155,203

 

 

148,585

 

 

Treasury stock, at cost; 2,030,511 shares held as of July 29, 2017 and 833,188 shares held as of January 28, 2017

 

 

(40,140)

 

 

(15,185)

 

 

Total stockholders’ equity

 

 

205,112

 

 

223,591

 

 

 

 

 

 

 

 

 

 

 

Commitments and contingencies (note 10)

 

 

 

 

 

 

 

 

Total liabilities and stockholders’ equity

 

$

309,664

 

$

332,514

 

 

 

See accompanying notes to the condensed consolidated financial statements (unaudited).

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Table of Contents

Citi Trends, Inc.

Condensed Consolidated Statements of Operations

Twenty-Six Weeks Ended July 29, 2017 and July 30, 2016

(Unaudited)

(in thousands, except per share data)

 

 

 

 

 

 

 

 

 

Twenty-Six Weeks Ended

 

 

July 29,

 

July 30,

 

    

2017

    

2016

Net sales

 

$

366,155

 

$

348,948

 

 

 

 

 

 

 

Cost of sales (exclusive of depreciation shown separately below)

 

 

(224,565)

 

 

(212,959)

Selling, general and administrative expenses

 

 

(120,321)

 

 

(114,436)

Depreciation

 

 

(8,887)

 

 

(8,738)

Asset impairment

 

 

(77)

 

 

(221)

Income from operations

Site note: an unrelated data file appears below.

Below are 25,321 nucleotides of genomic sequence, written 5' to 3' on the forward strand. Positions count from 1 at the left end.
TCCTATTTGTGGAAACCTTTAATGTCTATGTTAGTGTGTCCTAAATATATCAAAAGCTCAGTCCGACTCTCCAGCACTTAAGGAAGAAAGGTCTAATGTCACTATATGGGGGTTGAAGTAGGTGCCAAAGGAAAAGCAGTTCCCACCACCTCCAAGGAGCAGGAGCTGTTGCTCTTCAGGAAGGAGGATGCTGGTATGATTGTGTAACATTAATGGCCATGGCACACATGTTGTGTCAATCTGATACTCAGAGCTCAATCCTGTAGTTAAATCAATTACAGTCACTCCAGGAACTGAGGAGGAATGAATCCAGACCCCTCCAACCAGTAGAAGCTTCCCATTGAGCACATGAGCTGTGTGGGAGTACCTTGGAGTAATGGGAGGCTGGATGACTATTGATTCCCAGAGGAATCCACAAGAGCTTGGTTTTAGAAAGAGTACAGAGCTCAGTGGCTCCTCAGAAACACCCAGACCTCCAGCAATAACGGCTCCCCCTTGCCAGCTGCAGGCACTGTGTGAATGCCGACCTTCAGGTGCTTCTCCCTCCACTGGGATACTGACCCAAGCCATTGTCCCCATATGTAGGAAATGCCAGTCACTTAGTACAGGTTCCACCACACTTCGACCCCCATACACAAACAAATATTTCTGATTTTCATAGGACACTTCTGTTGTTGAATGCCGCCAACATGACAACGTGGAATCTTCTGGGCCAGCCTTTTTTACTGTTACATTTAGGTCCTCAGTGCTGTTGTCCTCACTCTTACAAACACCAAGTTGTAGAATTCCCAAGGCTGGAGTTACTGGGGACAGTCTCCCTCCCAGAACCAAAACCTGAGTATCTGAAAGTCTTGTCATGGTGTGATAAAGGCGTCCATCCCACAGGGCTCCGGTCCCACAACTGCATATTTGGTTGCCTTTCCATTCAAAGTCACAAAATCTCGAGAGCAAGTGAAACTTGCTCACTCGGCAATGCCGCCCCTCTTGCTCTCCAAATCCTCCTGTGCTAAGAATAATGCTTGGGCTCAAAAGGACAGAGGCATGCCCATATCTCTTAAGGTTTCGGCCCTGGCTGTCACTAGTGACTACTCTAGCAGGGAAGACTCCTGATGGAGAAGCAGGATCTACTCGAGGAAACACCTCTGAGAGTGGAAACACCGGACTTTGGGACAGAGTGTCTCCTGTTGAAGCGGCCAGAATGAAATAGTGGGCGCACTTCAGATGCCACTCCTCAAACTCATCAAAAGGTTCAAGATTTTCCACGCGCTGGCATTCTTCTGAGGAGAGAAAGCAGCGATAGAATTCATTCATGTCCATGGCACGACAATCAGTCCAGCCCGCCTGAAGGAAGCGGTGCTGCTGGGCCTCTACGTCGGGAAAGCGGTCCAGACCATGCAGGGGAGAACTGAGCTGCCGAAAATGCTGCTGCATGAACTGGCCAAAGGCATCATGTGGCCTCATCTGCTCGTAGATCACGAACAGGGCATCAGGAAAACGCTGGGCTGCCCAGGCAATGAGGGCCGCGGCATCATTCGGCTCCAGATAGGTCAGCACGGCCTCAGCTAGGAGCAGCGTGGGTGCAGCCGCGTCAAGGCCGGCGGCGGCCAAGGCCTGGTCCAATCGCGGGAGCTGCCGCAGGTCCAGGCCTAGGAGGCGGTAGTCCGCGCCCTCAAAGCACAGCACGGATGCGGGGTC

12,305

 

 

12,594

Interest income

 

 

401

 

 

262

Interest expense

 

 

(74)

 

 

(81)

Income before income taxes

 

 

12,632

 

 

12,775

Income tax expense

 

 

(3,952)

 

 

(4,158)

Net income

 

$

8,680

 

$

8,617

 

 

 

 

 

 

 

Basic net income per common share

 

$

0.60

 

$

0.59

Diluted net income per common share

 

$

0.59

 

$

0.59

 

 

 

 

 

 

 

Weighted average number of shares outstanding

 

 

 

 

 

 

Basic

 

 

14,550

 

 

14,635

Diluted

 

 

14,598

 

 

14,640

 

 

 

 

 

 

 

Cash dividends declared per share

 

$

0.14

 

$

0.12

 

Citi Trends, Inc.

Condensed Consolidated Statements of Operations

Thirteen Weeks Ended July 29, 2017 and July 30, 2016

(Unaudited)

(in thousands, except per share data)

 

 

 

 

 

 

 

 

 

 

Thirteen Weeks Ended

 

 

 

July 29,

 

July 30,

 

 

    

2017

    

2016

 

Net sales

 

$

166,200

 

$

155,276

 

 

 

 

 

 

 

 

 

Cost of sales (exclusive of depreciation shown separately below)

 

 

(102,175)

 

 

(95,150)

 

Selling, general and administrative expenses

 

 

(59,834)

 

 

(56,105)

 

Depreciation

 

 

(4,589)

 

 

(4,294)

 

Asset impairment

 

 

(77)

 

 

 —

 

Loss from operations

 

 

(475)

 

 

(273)

 

Interest income

 

 

215

 

 

135

 

Interest expense

 

 

(37)

 

 

(41)

 

Loss before income taxes

 

 

(297)

 

 

(179)

 

Income tax benefit

 

 

87

 

 

59

 

Net loss

 

$

(210)

 

$

(120)

 

 

 

 

 

 

 

 

 

Basic net loss per common share

 

$

(0.01)

 

$

(0.01)

 

Diluted net loss per common share

 

$

(0.01)

 

$

(0.01)

 

 

 

 

 

 

 

 

 

Weighted average number of shares outstanding

 

 

 

 

 

 

 

Basic

 

 

14,382

 

 

14,676

 

Diluted

 

 

14,382

 

 

14,676

 

 

 

 

 

 

 

 

 

Cash dividends declared per share

 

$

0.08

 

$

0.06